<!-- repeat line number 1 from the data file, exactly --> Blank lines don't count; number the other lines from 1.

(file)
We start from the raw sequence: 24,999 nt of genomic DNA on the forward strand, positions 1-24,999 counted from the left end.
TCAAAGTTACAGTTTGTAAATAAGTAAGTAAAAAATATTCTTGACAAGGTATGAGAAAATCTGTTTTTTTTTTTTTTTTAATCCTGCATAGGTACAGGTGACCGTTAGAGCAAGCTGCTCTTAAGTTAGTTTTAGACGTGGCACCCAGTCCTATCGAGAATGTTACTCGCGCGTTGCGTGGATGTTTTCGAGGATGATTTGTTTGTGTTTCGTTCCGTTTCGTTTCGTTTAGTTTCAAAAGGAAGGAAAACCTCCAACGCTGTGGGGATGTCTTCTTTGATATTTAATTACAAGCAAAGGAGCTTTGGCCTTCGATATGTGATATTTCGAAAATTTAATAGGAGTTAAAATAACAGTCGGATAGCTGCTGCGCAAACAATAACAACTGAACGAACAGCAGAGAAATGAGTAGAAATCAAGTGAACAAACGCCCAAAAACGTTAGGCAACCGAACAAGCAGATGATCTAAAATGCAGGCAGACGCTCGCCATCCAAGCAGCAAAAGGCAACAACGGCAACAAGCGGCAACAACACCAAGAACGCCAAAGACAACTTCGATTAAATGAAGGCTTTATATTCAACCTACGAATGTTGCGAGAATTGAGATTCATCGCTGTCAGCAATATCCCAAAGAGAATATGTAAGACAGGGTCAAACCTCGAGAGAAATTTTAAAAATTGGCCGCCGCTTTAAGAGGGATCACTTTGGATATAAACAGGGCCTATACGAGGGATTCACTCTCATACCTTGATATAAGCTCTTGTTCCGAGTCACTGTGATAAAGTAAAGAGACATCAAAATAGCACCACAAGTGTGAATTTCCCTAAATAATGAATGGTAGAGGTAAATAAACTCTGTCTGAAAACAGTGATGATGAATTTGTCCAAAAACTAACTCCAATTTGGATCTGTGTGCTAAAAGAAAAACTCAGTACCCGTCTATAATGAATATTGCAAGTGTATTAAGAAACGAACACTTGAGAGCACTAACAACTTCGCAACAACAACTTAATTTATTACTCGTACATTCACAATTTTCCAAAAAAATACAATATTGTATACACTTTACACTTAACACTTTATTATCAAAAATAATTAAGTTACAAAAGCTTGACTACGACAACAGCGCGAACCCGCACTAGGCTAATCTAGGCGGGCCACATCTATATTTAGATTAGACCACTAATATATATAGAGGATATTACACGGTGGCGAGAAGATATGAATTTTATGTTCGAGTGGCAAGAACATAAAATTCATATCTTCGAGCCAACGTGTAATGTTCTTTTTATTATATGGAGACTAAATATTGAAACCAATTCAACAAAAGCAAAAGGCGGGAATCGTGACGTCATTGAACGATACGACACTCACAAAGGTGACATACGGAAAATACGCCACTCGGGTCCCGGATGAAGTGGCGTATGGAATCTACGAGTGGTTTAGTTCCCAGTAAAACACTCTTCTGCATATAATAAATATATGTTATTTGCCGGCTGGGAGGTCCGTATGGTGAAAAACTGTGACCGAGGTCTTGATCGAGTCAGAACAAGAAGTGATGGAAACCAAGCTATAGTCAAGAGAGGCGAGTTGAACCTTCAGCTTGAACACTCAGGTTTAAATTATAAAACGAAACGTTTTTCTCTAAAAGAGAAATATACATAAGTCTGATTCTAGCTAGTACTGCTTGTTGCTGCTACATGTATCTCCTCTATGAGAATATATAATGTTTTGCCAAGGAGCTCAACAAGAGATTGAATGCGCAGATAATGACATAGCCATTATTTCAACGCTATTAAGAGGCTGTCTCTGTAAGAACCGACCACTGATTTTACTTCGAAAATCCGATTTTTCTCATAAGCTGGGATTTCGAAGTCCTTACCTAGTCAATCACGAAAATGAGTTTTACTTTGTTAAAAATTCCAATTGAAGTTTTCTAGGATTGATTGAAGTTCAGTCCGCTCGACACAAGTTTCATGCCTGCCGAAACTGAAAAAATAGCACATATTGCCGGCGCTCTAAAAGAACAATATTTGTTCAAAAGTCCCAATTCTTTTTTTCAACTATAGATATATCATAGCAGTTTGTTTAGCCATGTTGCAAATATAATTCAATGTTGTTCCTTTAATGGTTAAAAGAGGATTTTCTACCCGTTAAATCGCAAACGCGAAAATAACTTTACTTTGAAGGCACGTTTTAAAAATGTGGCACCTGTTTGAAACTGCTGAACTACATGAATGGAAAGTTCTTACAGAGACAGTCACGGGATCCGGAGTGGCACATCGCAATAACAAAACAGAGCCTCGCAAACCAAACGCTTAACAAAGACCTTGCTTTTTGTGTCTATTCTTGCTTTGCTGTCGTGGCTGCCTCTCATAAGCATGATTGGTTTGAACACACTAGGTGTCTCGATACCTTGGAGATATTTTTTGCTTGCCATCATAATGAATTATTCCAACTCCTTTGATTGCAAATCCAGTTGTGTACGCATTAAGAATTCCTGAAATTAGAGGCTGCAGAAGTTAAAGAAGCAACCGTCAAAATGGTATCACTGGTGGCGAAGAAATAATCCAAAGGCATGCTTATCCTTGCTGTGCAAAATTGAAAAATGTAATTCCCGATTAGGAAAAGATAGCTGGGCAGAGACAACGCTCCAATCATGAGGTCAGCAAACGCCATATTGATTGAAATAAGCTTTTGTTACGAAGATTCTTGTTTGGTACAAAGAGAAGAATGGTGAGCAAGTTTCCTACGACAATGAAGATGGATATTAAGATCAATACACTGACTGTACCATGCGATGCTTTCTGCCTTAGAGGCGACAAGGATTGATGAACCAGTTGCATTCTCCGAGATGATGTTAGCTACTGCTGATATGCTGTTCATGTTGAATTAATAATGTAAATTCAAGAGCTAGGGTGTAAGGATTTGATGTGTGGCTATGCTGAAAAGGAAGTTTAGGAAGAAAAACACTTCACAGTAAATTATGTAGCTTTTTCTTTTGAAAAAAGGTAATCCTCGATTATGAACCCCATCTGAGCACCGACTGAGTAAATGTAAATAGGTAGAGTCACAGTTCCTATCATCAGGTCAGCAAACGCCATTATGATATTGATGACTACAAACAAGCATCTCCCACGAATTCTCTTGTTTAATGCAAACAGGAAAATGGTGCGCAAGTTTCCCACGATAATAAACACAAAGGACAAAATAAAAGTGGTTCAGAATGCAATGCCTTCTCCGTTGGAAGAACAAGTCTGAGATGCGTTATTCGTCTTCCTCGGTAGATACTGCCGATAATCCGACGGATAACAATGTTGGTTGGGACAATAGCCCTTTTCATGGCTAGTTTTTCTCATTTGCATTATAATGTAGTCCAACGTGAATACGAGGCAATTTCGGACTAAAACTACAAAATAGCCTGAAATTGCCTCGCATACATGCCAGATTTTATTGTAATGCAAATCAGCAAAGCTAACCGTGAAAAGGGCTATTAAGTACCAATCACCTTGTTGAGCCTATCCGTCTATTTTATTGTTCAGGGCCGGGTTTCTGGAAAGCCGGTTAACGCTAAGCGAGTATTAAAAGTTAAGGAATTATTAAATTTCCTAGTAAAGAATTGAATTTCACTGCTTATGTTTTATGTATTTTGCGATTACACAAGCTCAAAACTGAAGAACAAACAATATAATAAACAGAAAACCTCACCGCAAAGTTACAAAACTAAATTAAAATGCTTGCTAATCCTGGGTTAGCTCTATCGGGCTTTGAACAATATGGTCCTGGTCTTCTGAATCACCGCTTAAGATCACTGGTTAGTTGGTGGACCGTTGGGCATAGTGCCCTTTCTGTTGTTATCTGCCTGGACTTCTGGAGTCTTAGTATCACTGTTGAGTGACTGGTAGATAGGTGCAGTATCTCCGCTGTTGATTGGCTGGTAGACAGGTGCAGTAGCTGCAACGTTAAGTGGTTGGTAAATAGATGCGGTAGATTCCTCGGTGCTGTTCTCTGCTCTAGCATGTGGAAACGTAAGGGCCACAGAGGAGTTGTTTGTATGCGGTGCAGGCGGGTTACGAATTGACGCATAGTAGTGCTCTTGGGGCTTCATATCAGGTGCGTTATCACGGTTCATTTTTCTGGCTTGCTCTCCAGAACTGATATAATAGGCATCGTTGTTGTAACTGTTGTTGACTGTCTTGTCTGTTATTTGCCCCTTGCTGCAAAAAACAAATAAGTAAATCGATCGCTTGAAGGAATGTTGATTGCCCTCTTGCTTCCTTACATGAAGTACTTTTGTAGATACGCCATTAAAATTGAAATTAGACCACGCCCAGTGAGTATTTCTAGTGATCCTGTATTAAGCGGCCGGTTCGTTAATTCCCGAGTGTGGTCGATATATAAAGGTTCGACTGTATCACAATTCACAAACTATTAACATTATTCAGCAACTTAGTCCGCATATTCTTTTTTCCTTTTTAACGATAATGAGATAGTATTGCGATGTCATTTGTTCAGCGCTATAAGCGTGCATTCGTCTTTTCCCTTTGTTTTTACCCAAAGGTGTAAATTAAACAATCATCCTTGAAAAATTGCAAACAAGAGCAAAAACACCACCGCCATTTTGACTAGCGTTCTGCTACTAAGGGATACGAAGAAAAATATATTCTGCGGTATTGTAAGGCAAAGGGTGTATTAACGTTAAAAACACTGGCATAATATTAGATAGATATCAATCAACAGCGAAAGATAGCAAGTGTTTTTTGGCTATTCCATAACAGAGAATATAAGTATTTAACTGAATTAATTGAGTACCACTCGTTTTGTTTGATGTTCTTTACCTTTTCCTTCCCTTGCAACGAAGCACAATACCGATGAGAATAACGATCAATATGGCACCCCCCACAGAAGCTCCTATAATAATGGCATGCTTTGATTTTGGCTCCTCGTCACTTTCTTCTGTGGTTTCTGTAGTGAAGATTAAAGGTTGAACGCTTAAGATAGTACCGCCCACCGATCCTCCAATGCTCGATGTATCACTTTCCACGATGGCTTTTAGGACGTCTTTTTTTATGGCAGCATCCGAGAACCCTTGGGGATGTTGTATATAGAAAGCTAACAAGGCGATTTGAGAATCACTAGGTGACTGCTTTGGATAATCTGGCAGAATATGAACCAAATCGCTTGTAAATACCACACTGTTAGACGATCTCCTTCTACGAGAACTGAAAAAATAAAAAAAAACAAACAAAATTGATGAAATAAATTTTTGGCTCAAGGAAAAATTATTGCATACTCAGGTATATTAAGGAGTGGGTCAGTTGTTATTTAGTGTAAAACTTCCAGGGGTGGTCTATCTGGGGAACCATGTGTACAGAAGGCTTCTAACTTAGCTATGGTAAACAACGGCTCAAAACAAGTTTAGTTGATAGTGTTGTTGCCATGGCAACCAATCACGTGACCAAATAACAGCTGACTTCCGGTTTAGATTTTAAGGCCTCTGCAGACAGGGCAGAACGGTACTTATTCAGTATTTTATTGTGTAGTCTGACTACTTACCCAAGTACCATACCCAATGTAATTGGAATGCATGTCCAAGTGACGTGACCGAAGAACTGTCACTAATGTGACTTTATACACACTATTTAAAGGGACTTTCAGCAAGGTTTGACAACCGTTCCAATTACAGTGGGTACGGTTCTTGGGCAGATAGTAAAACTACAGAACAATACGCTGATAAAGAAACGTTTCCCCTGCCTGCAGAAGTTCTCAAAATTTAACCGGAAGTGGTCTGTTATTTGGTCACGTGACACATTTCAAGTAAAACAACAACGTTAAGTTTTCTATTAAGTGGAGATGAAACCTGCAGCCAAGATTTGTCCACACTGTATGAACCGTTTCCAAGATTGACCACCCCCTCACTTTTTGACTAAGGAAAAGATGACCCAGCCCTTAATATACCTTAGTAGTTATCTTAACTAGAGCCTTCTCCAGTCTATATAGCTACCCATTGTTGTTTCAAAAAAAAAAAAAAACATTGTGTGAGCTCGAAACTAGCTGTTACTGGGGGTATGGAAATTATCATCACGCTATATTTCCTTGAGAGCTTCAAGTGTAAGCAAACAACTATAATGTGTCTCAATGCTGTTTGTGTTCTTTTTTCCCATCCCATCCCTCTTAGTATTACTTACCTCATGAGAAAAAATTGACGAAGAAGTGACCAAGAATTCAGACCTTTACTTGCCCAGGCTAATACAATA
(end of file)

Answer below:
We start from the raw sequence: 24,999 nt of genomic DNA on the forward strand, positions 1-24,999 counted from the left end.